John Crist: When you turned the Bears down a week ago, did you expect you might get a second phone call, or did you figure that would be the extent of your dialogue with Chicago?
Todd Collins: I really didn't know. I wouldn't have been surprised if that was it, because I know they asked Trent Green before, and he said no and that was it.
JC: You and Caleb Hanie both know that you're here essentially competing for the same job. How do you get past the awkwardness that must come along with a situation like that?
TC: I don't know. It's kind of like the business we're in, and I know they think real highly of Caleb. I've been in the same situation before and somebody else comes in. You can't blame the guy. He's coming in and just looking for an opportunity, as well. Overwhelmingly in the past, it seems like you just all work together, even though guys might be working for your job or vice versa. And that's kind of the way Caleb has been with me. He's just helping me. I think I've done the same thing, and I've been in the same position other places.
JC: You've been around the league and played in a bunch of different systems. How would you like to be Dan LeFevour right now, playing in the kind of offense he did in college but now being asked to learn Mike Martz's offense his first year in the NFL?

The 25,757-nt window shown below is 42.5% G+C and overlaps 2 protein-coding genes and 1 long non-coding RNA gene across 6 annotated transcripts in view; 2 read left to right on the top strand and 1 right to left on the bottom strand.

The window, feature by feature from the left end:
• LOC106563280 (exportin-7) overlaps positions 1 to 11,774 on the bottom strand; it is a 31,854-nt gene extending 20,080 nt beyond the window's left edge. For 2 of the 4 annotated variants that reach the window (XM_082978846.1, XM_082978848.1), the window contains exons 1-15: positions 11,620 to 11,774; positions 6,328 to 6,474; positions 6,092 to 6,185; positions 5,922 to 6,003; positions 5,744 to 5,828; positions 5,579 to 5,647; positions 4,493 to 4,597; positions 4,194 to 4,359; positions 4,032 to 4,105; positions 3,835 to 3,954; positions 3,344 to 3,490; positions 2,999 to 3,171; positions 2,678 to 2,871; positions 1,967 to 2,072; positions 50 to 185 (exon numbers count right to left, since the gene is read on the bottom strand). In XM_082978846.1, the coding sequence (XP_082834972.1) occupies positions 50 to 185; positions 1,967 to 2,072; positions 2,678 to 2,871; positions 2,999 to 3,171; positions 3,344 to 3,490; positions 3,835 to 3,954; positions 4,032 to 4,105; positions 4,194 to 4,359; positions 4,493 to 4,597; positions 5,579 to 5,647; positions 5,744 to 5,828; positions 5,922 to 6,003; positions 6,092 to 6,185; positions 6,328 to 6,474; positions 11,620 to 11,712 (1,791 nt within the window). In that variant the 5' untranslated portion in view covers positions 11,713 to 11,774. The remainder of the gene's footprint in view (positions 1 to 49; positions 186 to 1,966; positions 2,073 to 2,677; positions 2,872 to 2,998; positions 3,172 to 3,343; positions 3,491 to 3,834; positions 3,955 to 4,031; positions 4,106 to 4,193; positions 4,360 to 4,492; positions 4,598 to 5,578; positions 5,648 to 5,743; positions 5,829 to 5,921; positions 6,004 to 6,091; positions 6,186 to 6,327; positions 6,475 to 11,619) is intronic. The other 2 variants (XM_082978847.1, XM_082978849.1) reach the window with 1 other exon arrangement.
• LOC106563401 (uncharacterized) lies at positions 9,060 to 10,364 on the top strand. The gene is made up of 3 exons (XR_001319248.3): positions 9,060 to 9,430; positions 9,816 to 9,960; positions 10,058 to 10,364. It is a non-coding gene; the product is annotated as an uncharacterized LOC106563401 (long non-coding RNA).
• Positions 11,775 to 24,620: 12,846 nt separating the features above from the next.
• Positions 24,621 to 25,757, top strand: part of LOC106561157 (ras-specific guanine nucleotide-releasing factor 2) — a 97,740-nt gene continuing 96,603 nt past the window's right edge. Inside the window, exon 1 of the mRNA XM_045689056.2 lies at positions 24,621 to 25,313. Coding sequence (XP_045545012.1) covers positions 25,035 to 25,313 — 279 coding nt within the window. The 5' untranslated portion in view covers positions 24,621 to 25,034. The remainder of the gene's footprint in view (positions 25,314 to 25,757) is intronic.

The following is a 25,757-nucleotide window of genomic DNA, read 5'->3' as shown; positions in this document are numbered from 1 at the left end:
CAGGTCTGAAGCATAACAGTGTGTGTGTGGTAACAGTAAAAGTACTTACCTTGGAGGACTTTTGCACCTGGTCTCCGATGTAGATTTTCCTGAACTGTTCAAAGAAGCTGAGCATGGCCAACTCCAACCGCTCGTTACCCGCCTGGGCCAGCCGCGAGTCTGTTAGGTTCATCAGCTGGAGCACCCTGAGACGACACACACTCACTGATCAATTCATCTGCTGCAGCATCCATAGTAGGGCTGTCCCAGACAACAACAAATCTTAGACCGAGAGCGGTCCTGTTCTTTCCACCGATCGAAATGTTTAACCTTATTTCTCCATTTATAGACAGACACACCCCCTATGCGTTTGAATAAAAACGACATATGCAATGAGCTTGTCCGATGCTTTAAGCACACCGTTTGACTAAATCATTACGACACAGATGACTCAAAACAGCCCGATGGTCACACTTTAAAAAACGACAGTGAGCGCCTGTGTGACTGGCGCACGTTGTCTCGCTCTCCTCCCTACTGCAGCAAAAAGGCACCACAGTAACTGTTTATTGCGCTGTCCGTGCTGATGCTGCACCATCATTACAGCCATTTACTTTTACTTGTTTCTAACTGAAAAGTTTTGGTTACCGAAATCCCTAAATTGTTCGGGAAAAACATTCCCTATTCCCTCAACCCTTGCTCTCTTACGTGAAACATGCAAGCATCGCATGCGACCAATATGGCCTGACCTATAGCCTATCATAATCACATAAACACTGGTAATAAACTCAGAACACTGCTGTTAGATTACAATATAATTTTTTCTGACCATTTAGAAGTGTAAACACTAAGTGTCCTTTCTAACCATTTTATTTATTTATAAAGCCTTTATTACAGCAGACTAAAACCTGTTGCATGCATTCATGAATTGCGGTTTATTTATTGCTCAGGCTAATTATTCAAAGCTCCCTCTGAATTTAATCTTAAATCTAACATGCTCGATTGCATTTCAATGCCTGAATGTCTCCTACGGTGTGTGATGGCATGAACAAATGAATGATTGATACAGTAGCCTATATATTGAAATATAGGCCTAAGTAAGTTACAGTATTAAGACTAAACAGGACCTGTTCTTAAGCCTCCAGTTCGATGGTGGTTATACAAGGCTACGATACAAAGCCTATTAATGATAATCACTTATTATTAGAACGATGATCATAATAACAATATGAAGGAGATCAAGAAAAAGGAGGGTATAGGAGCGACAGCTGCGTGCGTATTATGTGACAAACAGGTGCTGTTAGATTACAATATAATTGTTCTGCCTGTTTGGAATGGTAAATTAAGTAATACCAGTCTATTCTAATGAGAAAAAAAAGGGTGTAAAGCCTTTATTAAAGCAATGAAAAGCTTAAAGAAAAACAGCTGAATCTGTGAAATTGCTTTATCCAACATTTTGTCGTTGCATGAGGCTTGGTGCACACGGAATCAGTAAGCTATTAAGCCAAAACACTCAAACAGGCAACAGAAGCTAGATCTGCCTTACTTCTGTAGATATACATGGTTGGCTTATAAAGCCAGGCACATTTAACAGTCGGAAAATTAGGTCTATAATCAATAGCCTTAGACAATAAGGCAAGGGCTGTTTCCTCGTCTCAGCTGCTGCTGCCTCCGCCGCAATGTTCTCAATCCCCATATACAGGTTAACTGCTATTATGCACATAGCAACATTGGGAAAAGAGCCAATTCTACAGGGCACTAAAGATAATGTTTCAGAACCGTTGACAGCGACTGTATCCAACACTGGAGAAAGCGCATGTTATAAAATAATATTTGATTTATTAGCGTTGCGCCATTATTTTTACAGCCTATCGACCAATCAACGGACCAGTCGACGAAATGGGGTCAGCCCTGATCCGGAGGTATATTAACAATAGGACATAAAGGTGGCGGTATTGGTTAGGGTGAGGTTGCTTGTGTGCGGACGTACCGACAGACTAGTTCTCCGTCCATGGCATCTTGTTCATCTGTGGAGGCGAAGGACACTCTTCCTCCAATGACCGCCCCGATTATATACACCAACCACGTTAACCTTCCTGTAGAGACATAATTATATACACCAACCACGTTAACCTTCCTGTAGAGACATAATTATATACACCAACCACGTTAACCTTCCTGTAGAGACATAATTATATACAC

TC: I think this is probably the most difficult offense to learn as a quarterback, just because there's so much volume. I guess Dan ran the spread in college. For him to have to adjust to taking drops now and being under center, and so this is very demanding in terms of volume and what the coaches expect of you. So I think considering all that, from what I see, he's done a pretty good job of it. He's got a pretty good handle on things.
JC: If you do get into Saturday's game against the Cardinals, is it natural that you'll have to run some scaled-down version of the offense since you have only been here a day or two?
TC: I would think so. I'll have to talk to Coach Martz about that, but there is some stuff I'm more comfortable with than others. And if that happens, I can run some of that stuff I have a higher comfort level with.
JC: If you didn't get that second call from the Bears and finally come to an agreement, were you prepared for your football career to potentially be over?
TC: I thought I could still play, and I was committed to playing this year, but I've played for a long time. So if it didn't happen, what can you do? If you want to play, the feeling has to be mutual and you can't manufacture interest. So if they hadn't called back, if I didn't get any other calls, then I would have had no other choice. But you never know. The next couple of weeks can be kind of fluid as well in terms of people making moves. I'm glad. This is a good fit for me, I thought, because having some experience in this offense, although it's not exactly the same, and being able to come here and play for the Bears.
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John Crist is the Publisher of BearReport.com, a Heisman Trophy voter and a member of the Professional Football Writers of America. To read him every day, visit BearReport.com and become a Chicago Bears insider.
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